That initial two-page spread is as gorgeous as a great painting. And symbolic, too? This may sound a little fanciful, but with the way in which Yanderis seems to be cradled in the limbs of that great oak -- and her dressed in such a feminine way, with a languid gaze -- it's almost as if the tree is a symbol of a powerful...masculine presence (the Southern aristocrat?), holding her protectively in his mighty arms.

I hope this is the beginning of great things for Figure.
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Old 19th July 2006   #4
M. Lopez
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Default Re: Figure Magazine: Romantic Curves

The above editorial came to mind when I stumbled on the following item at the Elle magazine site:



It shows how even straight-size fashion IS finally changing, for the more romantic. Notice what the article finds wonderful about this particular design house:

-it's an "ultra-feminine fashion house beloved by grown-up girls"
-it purposes "to eschew the minimalism of the standard industry showroom"
-it's set in "a romantic, rustic" space
-it evokes "a distinctly non-New York state of mind"

Just a few seasons ago, the fashion world acted as if New York was the centre of the universe, and believed that brutal minimalism was the only way to go, and avoided the "rustic" and "ultra-feminine" aesthetic like they were afraid of it. All that has now changed.

But better yet, we would usually be talking about a feature like this and saying, "If only these elements were part of a fashion spread featuring a plus-size model!" Well, that's exactly that Figure's "Romantic Lines" editorial gave us: "ultra-feminine" fashions that "eschew minimalism," photographed in a "romantic" and "distinctly non-New York" setting! I'm absolutely delighted.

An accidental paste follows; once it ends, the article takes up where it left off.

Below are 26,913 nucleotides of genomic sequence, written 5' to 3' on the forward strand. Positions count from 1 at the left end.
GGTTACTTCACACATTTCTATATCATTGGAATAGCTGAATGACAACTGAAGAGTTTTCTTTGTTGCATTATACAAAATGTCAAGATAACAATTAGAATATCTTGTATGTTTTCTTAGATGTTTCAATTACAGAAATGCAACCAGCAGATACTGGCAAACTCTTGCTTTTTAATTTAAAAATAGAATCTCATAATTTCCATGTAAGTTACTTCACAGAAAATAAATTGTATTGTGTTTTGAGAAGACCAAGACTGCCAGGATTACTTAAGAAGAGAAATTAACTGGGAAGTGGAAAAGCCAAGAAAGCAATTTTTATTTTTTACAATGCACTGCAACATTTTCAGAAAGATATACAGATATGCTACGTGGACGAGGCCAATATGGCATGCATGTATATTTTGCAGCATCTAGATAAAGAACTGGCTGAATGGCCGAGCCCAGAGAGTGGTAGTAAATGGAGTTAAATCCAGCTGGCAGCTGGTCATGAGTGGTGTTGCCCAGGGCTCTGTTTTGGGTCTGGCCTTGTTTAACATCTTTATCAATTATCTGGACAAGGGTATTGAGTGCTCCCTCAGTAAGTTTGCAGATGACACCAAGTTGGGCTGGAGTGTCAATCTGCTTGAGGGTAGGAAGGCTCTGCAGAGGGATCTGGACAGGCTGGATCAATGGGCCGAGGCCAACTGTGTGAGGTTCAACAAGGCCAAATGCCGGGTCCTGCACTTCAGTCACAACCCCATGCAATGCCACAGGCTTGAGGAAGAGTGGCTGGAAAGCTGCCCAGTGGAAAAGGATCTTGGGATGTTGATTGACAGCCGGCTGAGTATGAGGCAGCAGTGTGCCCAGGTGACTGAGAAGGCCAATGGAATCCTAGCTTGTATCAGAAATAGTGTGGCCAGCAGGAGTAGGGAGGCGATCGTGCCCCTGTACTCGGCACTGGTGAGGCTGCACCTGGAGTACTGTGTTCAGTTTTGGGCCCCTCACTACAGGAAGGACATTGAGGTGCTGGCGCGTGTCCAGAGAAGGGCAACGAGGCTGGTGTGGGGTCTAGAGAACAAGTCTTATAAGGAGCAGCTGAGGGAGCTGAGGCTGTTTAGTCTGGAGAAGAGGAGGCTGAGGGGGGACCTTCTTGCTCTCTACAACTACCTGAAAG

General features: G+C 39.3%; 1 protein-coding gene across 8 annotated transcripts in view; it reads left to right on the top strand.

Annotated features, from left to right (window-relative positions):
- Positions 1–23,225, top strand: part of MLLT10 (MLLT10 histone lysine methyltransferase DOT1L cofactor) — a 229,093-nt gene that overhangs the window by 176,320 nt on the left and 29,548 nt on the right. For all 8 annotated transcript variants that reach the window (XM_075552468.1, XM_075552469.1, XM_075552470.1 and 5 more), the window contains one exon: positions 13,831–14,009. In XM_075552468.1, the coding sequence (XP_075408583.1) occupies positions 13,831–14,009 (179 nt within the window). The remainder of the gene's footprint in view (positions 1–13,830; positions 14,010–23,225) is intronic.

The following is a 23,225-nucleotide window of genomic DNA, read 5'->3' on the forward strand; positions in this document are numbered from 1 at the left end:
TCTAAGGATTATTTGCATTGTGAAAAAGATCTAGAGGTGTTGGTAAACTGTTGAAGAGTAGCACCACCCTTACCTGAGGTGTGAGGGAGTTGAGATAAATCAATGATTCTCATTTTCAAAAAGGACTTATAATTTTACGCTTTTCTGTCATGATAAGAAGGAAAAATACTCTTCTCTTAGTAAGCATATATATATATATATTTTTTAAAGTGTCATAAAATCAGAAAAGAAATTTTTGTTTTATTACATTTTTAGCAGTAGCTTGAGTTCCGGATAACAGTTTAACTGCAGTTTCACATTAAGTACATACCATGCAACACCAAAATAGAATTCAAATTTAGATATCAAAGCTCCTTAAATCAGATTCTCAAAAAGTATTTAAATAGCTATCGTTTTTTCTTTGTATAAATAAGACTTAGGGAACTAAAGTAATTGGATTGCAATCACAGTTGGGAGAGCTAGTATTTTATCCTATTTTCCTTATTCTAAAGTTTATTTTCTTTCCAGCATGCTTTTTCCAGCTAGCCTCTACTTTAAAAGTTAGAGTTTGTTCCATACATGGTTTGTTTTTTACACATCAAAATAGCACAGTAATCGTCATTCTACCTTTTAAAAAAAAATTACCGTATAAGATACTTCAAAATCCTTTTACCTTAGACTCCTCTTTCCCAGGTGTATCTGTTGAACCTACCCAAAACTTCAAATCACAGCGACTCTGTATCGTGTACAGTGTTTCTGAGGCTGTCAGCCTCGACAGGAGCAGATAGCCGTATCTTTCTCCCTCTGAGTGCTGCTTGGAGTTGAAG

Incidentally, when I was recently in a Lane Bryant, I was impressed by quite a few of the fashions, which had the sexy-yet-vintage-looking style of the New Femininity. It's a shame that the LB site mostly shows fashions on plastic mannequins. If it displayed its wares on true plus-size models, the way Torrid and Nordstrom do, I think they'd get a lot more "buzz" about their styles.

Maybe Figure can make up for LB's recent deficiency in images of plus-size beauty.
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Old 2nd August 2006   #5
vargas
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Default Re: Figure Magazine: Romantic Curves

I decided to check out Tocca. I had never heard of this fashion house before but I am impressed with the femininity and beauty of the apparel. The collection is mainly comprised of dresses (most appropriate for the wholly feminine look) and the clothes seem to be made out of soft, delicate fabrics - silks, lace, gauzy, organza-like fabrics and soft patterns and muted colors. Not muted as in the harshly sterile colors one often encounters in minimalist art and fashion, but soft and inviting, gentle. Romantic, indeed!

Now if only they made fashions for fuller-sized customers, as the designs they have created would look best on such women!
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Old 4th August 2006   #6
MoonGoddess
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Default Re: Figure Magazine: Romantic Curves

I've just purchased this issue of Figure, and was enthralled with the romantic theme presented. To witness such a fine presentation of the New Femininity and fuller figure was truly heart-warming.